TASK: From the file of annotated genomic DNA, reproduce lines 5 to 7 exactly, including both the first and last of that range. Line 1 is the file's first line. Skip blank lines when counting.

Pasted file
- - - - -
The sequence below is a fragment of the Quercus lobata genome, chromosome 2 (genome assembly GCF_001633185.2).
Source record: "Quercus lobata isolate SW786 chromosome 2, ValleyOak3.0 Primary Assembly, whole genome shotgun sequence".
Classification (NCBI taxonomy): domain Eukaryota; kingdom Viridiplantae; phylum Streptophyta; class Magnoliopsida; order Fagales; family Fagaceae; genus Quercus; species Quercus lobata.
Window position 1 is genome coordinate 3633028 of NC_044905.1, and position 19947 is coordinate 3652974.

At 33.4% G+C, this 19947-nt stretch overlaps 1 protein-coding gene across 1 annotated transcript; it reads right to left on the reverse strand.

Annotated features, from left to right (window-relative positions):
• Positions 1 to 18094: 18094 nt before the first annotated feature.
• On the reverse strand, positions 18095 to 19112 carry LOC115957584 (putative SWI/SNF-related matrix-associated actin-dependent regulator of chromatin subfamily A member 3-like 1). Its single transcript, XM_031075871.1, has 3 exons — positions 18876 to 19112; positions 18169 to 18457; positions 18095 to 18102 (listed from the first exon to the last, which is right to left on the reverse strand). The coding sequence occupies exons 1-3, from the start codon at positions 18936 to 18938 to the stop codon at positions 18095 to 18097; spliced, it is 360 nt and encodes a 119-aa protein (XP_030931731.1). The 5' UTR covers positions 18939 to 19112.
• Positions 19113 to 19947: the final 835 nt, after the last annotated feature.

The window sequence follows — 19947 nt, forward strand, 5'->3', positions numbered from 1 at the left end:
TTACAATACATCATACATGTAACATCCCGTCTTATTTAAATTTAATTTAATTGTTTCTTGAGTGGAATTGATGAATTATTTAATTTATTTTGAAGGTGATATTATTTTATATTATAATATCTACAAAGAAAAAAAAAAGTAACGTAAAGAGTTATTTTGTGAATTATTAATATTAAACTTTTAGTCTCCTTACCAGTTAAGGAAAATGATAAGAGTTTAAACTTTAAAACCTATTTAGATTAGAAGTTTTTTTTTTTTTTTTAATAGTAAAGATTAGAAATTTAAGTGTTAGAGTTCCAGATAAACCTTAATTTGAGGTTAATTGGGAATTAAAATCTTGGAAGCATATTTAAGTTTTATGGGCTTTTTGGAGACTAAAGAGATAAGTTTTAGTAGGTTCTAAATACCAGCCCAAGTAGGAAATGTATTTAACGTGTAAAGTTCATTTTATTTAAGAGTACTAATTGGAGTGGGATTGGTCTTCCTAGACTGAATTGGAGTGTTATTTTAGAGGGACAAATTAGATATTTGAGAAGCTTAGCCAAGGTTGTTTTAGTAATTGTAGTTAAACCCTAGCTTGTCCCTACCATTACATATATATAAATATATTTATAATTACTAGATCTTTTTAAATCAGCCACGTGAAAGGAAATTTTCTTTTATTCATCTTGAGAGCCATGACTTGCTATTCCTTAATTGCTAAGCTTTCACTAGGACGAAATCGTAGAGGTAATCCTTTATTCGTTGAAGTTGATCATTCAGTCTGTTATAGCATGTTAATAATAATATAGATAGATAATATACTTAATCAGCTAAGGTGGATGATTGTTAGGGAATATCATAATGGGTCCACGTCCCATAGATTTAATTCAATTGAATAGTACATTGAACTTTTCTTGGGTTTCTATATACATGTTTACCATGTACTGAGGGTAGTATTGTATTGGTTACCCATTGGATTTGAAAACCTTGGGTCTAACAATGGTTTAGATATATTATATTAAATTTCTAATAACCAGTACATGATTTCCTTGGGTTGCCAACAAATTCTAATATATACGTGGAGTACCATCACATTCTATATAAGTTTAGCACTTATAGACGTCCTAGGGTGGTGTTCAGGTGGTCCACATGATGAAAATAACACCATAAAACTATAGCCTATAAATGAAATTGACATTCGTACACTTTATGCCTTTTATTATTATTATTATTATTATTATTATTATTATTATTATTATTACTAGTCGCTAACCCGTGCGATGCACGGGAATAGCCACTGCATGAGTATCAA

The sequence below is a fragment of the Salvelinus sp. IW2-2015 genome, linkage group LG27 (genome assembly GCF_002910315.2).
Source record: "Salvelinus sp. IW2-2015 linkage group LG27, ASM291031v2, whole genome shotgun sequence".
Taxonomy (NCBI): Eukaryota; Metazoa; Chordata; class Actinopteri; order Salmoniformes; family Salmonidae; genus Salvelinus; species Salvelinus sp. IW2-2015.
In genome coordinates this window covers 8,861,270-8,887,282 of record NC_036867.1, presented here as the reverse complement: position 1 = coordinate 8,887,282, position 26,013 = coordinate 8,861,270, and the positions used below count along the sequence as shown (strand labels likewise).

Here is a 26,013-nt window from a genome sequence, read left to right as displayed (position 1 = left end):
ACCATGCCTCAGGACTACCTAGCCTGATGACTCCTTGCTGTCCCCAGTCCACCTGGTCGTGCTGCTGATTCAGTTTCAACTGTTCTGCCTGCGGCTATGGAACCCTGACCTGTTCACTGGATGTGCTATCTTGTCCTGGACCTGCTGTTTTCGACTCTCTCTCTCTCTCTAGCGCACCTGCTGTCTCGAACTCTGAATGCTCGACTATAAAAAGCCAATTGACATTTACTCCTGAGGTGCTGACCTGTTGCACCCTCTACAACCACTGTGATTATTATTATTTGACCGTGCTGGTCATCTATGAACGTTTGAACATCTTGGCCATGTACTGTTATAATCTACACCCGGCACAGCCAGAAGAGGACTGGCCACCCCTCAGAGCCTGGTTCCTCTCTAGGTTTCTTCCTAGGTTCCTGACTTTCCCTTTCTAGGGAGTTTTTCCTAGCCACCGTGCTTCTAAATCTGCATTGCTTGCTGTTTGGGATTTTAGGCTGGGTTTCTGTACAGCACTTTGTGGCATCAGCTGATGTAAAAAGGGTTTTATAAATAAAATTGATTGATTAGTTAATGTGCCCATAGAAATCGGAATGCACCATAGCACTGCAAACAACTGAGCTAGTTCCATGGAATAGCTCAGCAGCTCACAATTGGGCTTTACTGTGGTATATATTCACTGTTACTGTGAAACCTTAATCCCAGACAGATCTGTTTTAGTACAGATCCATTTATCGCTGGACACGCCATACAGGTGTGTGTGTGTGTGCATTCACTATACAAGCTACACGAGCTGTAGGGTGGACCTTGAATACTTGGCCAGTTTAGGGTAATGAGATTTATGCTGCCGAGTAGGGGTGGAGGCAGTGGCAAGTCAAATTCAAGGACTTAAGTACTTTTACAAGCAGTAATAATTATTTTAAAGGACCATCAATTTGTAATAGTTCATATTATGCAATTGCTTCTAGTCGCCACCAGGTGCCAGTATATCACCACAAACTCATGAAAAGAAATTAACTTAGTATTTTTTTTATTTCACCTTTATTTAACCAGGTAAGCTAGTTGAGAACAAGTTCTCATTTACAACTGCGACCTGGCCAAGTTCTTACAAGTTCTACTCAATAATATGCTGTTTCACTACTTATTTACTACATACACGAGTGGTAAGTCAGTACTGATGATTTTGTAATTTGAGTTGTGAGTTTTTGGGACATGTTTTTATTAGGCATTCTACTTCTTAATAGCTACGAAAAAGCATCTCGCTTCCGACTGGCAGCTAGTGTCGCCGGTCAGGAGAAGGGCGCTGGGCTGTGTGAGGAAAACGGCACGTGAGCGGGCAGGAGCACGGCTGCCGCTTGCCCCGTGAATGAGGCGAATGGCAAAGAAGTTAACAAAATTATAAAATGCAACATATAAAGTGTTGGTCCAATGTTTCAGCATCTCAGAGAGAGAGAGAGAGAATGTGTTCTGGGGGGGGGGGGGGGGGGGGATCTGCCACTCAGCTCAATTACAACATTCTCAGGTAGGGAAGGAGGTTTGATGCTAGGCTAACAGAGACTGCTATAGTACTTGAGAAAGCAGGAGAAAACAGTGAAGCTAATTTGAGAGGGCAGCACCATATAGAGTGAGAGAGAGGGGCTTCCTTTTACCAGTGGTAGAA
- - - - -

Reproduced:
At 33.4% G+C, this 19947-nt stretch overlaps 1 protein-coding gene across 1 annotated transcript; it reads right to left on the reverse strand.

Annotated features, from left to right (window-relative positions):
• Positions 1 to 18094: 18094 nt before the first annotated feature.